Table_1_Profiles of Cognitive-Motor Interference During Walking in Children: Does the Motor or the Cognitive Task Matter?.DOCX

2018-06-13T10:42:06Z (GMT) by Nadja Schott Thomas J. Klotzbier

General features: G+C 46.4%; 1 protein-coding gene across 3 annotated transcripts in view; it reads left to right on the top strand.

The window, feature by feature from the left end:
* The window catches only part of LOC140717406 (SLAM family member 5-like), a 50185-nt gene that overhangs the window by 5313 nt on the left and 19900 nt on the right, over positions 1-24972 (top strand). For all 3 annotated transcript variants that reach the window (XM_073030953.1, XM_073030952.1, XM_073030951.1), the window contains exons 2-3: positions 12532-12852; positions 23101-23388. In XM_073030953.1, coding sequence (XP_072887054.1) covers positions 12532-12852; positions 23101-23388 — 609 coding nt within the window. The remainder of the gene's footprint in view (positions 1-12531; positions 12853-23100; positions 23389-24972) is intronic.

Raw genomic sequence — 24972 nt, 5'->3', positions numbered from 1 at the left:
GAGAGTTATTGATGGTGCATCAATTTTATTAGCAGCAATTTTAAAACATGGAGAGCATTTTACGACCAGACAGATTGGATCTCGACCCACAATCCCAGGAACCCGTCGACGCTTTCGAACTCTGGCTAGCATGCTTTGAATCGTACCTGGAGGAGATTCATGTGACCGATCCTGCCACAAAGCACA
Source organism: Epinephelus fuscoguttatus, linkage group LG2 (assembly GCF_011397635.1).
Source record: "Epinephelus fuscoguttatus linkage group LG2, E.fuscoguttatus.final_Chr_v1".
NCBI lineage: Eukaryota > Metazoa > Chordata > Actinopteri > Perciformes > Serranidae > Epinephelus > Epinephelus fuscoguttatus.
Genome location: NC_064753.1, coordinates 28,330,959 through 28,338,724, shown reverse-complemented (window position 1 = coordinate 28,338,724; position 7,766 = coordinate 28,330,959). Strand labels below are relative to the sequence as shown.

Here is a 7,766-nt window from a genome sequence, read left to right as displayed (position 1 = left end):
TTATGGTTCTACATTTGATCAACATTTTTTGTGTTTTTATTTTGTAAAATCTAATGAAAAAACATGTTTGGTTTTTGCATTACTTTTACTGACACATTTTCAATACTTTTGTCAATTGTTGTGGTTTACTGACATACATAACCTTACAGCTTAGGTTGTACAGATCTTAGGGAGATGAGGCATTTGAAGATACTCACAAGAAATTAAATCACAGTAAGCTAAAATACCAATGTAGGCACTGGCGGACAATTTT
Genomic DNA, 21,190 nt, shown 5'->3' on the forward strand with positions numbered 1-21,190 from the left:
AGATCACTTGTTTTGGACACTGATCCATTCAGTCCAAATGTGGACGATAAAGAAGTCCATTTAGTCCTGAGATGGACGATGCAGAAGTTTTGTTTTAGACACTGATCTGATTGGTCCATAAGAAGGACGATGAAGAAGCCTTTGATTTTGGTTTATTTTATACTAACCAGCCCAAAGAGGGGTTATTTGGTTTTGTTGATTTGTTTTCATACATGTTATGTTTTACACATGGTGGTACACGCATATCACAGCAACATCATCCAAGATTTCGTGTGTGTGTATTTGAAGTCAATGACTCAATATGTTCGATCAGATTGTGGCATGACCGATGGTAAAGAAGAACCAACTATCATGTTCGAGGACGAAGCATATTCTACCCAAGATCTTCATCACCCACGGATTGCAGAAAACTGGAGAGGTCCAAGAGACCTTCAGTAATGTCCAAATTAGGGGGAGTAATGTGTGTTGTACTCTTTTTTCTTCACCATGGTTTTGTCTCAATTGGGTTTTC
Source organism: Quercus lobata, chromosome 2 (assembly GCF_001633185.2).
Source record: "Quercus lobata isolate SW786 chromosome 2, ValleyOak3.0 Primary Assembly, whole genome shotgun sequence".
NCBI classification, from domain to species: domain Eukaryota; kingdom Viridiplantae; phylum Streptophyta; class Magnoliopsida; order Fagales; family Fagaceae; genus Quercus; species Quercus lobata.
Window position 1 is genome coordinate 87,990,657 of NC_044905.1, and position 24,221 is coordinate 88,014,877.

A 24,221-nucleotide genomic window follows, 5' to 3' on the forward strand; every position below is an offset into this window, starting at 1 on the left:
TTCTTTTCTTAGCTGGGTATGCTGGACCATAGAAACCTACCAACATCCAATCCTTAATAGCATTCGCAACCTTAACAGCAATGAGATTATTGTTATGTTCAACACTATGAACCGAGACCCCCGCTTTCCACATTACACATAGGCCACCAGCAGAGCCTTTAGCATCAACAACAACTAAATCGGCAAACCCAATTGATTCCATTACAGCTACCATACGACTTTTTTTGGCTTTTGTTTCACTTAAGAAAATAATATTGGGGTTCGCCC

<p>The evidence supporting the effects of age on the ability to coordinate a motor and a cognitive task show inconsistent results in children and adolescents, where the Dual-Task Effects (DTE) – if computed at all – range from either being lower or comparable or higher in younger children than in older children, adolescents and adults. A feasible reason for the variability in such findings is the wide range of cognitive tasks (and to some extend of motor tasks) used to study Cognitive-Motor Interference (CMI). Our study aims at determining the differences in CMI when performing cognitive tasks targeting different cognitive functions at varying walking pathways. 69 children and adolescents (boys, n = 45; girls, n = 24; mean age, 11.5 ± 1.50 years) completed higher-level executive function tasks (2-Back, Serial Subtraction, Auditory Stroop, Clock Task, TMT-B) in comparison to non-executive distracter tasks [Motor Response Task (MRT), TMT-A] to assess relative effects on gait during straight vs. repeated Change of Direction (COD) walking. DT during COD walking was assessed using the Trail-Walking-Test (TWT). The motor and cognitive DTE were calculated for each task. There were significant differences between 5th and 8th graders on single gait speed on the straight (p = 0.016) and the COD pathway (p = 0.023), but not on any of the DT conditions. The calculation of DTEs revealed that motor DTEs were lowest for the MRT and highest for the TWT in the numbers/letters condition (p < 0.05 for all comparisons). In contrast, there were cognitive benefits for the higher-order cognitive tasks on the straight pathways, but cognitive costs for both DT conditions on the COD pathway (p < 0.01 for all comparisons). Our findings demonstrate that DT changes in walking when completing a secondary task that involve higher-level cognition are attributable to more than low-level divided attention or motor response processes. These results specifically show the direct competition for higher-level executive function resources important for walking, and are in agreement with previous studies supporting the cognitive-motor link in relation to gait in children. This might be in line with the idea that younger children may not have adequate cognitive resources.</p>